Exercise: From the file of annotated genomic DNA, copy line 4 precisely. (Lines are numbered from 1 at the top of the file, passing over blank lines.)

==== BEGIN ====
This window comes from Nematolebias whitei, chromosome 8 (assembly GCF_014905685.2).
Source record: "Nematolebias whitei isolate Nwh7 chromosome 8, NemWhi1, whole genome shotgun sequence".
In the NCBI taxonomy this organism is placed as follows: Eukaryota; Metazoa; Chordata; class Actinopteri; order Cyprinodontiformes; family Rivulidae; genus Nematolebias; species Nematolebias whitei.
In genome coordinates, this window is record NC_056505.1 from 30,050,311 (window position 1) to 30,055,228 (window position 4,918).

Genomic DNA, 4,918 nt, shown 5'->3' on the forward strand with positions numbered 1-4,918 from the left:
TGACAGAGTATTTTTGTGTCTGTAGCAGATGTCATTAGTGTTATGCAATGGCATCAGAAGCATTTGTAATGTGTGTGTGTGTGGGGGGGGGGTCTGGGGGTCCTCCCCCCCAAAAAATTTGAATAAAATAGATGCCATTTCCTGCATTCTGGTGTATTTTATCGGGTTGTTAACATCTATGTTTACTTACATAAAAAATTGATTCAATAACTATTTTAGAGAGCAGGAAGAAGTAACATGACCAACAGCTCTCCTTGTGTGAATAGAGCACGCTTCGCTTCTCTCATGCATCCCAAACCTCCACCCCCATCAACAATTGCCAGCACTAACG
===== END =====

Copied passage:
In genome coordinates, this window is record NC_056505.1 from 30,050,311 (window position 1) to 30,055,228 (window position 4,918).